# Why is this simple ave function not working

I am using the following code and data:

> d <- data.frame(year = rep(2000:2002, each = 3), count = round(runif(9, 0, 20)))
> d
year count
1 2000     1
2 2000     4
3 2000     4
4 2001    14
5 2001     8
6 2001    15
7 2002    10
8 2002    14
9 2002    20
>
> with(d, ave(count, year, sum))
Error in unique.default(x) : unique() applies only to vectors

I tried:

> with(d, ave(count, list(year), sum))
Error in unique.default(x) : unique() applies only to vectors
> with(d, ave(count, list('year'), sum))
Error in unique.default(x) : unique() applies only to vectors
>
> with(d, ave(count, 'year', sum))
Error in unique.default(x) : unique() applies only to vectors

> with(d, ave('count', 'year', sum))
Error in unique.default(x) : unique() applies only to vectors
> ave(d\$count, d\$year, sum)
Error in unique.default(x) : unique() applies only to vectors

> ave(d\$count, factor(d\$year), sum)
Error in unique.default(x) : unique() applies only to vectors

> ave(d\$count, unique(d\$year), sum)
Error in unique.default(x) : unique() applies only to vectors

> ave(d\$count, factor(unique(d\$year)), sum)
Error in unique.default(x) : unique() applies only to vectors
> ave(d\$count, as.factor(unique(d\$year)), sum)
Error in unique.default(x) : unique() applies only to vectors

The following works:

> unique(d\$count)
[1]  1  4 14  8 15 10 20
> unique(d\$year)
[1] 2000 2001 2002

tapply, aggregate and work:

> with(d, tapply(count, year, mean))
2000     2001     2002
3.00000 12.33333 14.66667

> with(d, aggregate(count, list(year), mean))
Group.1        x
1    2000  3.00000
2    2001 12.33333
3    2002 14.66667

> with(d, by(count, year, mean))
year: 2000
[1] 3
-------------------------------------------------------------------------------------------------
year: 2001
[1] 12.33333
-------------------------------------------------------------------------------------------------
year: 2002
[1] 14.66667

Why is there an error 'unique () only applies to vectors' and how can I use the ave function here?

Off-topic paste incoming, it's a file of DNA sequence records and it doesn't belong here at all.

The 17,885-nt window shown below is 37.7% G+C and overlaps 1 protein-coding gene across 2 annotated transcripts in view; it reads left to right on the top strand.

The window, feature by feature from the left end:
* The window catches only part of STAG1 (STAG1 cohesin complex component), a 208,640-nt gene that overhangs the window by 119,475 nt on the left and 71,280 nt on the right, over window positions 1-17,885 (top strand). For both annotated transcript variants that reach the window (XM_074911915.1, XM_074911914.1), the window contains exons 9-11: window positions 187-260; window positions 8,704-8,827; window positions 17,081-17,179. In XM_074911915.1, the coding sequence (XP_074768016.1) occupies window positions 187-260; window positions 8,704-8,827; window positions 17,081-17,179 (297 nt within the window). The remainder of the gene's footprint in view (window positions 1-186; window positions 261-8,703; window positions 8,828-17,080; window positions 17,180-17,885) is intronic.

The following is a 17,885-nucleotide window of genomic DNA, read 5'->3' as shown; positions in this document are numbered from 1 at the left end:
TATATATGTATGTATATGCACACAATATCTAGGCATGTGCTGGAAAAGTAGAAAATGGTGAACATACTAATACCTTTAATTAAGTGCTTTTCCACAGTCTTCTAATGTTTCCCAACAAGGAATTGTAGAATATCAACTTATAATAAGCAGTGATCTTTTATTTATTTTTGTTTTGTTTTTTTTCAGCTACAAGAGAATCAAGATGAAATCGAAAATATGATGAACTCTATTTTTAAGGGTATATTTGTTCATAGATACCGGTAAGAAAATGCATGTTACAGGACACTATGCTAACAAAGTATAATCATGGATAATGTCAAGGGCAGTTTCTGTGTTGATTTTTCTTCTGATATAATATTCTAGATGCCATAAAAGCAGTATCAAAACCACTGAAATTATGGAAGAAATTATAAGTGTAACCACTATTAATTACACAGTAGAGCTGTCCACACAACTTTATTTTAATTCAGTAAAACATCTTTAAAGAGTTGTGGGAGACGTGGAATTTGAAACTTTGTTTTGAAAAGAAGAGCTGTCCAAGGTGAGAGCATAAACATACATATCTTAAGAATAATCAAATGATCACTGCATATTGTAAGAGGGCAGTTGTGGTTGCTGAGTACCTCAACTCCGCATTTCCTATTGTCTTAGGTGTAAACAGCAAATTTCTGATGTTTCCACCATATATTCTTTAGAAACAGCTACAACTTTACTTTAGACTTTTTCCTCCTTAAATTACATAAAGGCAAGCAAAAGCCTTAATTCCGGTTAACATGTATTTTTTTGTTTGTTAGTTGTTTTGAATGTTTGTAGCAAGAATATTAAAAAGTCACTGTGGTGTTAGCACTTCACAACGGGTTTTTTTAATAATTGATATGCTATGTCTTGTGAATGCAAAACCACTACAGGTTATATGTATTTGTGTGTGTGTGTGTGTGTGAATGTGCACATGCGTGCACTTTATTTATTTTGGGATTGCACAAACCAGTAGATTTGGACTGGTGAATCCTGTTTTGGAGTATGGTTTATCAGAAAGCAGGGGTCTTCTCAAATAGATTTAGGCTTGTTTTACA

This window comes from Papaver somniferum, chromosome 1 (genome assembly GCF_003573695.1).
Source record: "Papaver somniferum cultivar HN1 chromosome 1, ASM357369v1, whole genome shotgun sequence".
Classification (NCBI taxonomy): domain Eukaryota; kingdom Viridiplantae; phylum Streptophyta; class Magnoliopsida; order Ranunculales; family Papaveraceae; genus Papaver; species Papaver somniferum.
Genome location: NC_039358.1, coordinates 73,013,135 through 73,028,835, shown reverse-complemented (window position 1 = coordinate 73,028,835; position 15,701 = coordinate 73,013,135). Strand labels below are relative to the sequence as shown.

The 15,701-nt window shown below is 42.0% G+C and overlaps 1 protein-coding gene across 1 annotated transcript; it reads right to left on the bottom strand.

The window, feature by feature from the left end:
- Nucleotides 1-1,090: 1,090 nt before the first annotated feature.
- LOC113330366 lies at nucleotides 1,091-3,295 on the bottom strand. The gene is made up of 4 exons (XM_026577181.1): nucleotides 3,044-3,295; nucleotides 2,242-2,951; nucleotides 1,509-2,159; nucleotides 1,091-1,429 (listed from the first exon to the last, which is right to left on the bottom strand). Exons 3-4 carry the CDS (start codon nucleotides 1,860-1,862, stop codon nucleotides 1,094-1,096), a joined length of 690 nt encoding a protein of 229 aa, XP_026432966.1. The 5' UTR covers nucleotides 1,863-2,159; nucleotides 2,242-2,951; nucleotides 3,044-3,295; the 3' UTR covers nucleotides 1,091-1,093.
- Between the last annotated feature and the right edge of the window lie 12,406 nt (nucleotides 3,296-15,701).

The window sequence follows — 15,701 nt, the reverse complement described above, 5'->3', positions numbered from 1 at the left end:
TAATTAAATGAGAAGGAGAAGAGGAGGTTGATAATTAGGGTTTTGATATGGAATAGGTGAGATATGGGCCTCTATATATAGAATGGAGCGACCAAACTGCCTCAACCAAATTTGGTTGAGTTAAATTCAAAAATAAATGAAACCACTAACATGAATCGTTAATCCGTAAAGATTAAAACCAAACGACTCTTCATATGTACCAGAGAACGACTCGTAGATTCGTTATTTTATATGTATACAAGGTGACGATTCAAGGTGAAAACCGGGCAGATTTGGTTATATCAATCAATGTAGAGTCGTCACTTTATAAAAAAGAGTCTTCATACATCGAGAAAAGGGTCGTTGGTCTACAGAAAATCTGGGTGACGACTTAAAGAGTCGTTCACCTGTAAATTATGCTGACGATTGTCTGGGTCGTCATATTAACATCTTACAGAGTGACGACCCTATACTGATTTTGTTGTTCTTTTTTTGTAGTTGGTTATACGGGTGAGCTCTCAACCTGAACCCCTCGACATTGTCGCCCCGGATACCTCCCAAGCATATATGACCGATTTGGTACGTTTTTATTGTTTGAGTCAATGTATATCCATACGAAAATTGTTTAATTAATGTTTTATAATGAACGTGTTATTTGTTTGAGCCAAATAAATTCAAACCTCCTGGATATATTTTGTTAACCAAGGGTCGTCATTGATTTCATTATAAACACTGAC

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It's a bit subtle, and I think the best documentation of this actually is about defining the R language to match the arguments :

The first thing that happens in evaluating a function is the overlap of formal to actual or supplied arguments. This is done using a three-pass process:

• Exact tag match. For each assigned list argument, the formal arguments are searched for an element whose name exactly matches. The mistake is that the same formal argument corresponds to several actions, or vice versa.

• Partial tag matching. Each remaining argument is compared to the rest of the formal arguments using partial matches. If the name of the supplied argument matches the name of the first part of the formal argument, then the two arguments are considered to be matched. It is a mistake to have several partial matches. Note that if f <- function (fumble, fooey) fbody, then f (f = 1, fo = 2) is illegal even though only the 2nd actual argument matches fooey. f (f = 1, fooey = 2) is legal, although the second argument matches exactly and is discarded for partial matching. If formal arguments contain "... then the partial match applies only to the arguments that precede it.

• Coordination of positions. Any unsurpassed formal arguments are associated with unnamed arguments, in order. If there is a "..." argument, it will take over the remaining arguments, flagged or not.

So this is the result of the special nature of the argument

. It is, in a sense, "greedy", unless you are more explicit and use named arguments. The reason it doesn't appear elsewhere is because

it is usually the last (or almost the last) argument, so you often don't run into this kind of confusing behavior when using positional matching.

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